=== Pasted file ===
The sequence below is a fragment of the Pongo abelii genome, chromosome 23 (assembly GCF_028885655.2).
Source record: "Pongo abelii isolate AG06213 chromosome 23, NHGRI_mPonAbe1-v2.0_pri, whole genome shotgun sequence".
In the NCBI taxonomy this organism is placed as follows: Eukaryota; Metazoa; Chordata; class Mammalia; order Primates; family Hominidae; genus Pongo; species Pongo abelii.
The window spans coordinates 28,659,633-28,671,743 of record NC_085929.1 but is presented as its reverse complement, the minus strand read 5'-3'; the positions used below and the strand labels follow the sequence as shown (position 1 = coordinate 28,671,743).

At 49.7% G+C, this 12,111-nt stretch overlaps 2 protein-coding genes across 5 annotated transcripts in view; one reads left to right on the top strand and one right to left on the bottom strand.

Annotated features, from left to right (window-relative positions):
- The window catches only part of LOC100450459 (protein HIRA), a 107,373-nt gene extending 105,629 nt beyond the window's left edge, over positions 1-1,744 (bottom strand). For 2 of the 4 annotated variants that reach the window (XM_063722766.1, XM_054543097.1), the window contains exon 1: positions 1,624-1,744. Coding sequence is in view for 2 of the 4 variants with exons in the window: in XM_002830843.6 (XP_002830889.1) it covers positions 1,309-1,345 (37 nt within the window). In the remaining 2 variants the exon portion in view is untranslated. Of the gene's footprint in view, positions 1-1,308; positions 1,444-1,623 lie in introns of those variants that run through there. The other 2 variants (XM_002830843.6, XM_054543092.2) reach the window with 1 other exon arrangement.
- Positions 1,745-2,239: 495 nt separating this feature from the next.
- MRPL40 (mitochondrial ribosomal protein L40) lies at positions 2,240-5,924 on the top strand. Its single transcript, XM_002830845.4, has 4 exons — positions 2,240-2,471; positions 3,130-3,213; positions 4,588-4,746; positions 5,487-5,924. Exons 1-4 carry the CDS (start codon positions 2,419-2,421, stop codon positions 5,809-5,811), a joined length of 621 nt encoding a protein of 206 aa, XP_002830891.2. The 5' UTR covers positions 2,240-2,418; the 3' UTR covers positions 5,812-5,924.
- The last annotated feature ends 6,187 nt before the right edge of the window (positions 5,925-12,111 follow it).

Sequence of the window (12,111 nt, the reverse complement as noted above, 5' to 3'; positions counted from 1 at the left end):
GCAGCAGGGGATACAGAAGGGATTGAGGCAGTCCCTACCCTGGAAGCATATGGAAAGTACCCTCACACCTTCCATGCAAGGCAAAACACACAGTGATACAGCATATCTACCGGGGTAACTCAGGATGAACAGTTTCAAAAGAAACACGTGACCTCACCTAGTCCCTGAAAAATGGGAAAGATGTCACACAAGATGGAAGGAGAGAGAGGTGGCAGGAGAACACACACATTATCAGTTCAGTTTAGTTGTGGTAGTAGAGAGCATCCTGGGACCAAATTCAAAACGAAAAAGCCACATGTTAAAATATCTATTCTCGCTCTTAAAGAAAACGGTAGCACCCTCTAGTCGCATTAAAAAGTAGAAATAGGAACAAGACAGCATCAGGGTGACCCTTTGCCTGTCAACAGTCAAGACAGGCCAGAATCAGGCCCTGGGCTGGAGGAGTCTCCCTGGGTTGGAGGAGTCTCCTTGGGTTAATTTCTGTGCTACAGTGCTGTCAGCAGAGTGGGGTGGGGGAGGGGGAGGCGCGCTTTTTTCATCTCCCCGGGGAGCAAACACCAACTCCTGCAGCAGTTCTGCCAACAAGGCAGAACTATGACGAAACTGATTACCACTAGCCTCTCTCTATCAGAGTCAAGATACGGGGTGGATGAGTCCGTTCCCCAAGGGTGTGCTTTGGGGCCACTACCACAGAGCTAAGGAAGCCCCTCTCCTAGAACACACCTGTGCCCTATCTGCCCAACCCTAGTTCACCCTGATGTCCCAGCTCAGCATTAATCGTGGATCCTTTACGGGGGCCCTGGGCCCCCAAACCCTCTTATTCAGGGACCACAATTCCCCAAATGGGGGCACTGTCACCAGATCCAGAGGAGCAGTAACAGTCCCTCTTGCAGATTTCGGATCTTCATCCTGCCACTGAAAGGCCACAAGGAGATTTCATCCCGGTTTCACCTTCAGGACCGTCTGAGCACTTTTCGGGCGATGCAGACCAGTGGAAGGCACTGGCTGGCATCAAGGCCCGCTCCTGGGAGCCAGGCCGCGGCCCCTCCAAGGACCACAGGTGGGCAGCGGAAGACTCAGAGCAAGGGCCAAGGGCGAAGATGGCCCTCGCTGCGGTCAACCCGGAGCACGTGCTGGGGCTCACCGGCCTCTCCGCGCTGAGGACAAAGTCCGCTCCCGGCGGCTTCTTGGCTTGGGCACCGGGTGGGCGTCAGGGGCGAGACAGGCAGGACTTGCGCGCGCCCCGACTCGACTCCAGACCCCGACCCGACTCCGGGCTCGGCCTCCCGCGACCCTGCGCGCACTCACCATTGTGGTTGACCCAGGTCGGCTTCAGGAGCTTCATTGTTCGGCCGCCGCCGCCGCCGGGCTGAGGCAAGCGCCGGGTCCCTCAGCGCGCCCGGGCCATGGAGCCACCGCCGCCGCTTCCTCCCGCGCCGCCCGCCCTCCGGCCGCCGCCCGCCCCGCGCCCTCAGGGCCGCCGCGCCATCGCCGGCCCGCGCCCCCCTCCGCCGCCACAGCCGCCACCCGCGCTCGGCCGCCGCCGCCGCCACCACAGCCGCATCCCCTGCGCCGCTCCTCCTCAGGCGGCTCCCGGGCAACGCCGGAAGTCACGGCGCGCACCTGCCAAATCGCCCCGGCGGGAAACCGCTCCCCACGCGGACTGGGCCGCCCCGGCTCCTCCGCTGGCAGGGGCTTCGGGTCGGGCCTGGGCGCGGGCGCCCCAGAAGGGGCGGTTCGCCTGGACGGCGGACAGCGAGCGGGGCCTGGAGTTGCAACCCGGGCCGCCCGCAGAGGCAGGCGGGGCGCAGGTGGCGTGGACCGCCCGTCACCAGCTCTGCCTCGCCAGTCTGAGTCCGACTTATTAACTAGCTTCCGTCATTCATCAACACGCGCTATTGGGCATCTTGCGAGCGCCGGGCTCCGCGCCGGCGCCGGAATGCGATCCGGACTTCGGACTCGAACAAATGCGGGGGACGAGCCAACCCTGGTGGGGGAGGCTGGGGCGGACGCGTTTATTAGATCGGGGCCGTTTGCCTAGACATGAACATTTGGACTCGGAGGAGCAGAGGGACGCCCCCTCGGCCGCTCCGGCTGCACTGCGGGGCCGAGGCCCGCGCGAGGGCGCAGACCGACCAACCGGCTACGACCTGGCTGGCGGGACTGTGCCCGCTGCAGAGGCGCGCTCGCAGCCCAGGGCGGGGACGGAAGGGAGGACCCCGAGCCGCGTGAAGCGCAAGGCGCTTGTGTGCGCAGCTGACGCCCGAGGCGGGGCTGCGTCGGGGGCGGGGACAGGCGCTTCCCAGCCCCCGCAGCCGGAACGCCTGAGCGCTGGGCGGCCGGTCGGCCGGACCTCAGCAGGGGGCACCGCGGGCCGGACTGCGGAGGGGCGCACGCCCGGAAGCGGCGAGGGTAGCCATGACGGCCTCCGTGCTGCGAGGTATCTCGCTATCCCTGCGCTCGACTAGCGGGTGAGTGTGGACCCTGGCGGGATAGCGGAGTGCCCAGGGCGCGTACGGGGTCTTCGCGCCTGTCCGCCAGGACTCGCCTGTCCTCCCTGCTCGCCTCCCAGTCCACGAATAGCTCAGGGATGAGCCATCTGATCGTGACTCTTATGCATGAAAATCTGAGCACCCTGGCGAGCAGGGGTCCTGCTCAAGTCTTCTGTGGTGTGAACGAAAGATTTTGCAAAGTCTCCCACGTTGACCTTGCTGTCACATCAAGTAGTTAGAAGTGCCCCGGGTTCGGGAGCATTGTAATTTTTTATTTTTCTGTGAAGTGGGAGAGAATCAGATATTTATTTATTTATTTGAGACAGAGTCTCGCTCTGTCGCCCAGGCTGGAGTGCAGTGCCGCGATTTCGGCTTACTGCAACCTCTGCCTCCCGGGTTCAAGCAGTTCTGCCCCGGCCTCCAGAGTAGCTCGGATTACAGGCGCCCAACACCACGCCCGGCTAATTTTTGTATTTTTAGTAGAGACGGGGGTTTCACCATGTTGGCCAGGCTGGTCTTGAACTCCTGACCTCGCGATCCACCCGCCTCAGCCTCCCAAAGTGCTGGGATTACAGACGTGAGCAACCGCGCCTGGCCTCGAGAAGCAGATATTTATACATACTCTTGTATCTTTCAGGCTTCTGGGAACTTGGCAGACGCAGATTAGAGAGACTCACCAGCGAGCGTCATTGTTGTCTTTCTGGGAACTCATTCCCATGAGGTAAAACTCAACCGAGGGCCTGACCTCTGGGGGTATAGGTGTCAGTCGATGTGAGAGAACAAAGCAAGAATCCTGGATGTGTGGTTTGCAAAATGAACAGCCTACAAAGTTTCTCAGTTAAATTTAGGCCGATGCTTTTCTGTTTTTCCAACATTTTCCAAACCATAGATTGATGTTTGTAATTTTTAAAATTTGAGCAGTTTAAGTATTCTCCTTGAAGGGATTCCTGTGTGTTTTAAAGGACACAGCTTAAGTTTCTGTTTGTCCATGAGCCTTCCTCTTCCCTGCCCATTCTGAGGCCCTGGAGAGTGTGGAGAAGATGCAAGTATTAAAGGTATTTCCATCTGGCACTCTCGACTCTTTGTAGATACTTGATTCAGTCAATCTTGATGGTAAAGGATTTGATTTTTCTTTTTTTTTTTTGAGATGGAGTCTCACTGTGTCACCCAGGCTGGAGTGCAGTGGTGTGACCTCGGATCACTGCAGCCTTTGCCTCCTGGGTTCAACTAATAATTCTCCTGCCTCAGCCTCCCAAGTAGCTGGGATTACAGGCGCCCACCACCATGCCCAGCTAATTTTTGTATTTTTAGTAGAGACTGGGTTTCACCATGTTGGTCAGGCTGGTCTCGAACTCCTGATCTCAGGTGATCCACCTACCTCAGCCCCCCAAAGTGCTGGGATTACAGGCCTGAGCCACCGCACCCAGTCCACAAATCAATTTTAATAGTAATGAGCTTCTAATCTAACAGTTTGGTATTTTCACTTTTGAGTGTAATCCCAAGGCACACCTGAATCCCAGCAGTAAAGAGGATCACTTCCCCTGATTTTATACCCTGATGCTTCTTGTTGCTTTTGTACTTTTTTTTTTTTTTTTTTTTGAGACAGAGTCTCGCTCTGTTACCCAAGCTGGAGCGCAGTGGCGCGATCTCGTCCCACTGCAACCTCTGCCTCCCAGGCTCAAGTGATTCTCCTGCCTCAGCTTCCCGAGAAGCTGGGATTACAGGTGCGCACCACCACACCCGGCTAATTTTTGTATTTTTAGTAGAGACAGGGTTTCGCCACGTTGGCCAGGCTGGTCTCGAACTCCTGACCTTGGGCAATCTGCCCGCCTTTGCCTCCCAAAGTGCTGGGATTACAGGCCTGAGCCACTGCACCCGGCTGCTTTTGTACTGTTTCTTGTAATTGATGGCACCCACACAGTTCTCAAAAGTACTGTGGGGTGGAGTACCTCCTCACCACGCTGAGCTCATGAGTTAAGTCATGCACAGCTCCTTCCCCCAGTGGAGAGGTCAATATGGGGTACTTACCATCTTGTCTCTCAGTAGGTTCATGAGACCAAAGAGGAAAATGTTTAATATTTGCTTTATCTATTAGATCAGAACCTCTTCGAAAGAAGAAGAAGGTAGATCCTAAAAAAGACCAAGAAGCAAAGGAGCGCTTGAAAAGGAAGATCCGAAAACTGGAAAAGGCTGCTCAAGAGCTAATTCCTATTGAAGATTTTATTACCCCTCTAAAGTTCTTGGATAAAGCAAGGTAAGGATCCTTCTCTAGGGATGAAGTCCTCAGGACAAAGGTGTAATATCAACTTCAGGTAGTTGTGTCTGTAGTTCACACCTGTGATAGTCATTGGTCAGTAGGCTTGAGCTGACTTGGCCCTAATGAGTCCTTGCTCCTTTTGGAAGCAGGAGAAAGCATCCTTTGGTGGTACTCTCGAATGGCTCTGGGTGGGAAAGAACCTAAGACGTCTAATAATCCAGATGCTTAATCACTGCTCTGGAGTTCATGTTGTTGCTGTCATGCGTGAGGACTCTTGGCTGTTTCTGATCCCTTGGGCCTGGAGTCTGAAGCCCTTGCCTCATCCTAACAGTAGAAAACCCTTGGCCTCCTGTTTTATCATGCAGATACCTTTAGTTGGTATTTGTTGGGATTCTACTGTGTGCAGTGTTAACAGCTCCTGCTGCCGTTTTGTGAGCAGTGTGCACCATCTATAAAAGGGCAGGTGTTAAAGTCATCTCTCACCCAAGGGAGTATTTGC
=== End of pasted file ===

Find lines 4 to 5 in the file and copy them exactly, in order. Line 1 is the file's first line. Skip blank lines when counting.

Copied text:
The window spans coordinates 28,659,633-28,671,743 of record NC_085929.1 but is presented as its reverse complement, the minus strand read 5'-3'; the positions used below and the strand labels follow the sequence as shown (position 1 = coordinate 28,671,743).

At 49.7% G+C, this 12,111-nt stretch overlaps 2 protein-coding genes across 5 annotated transcripts in view; one reads left to right on the top strand and one right to left on the bottom strand.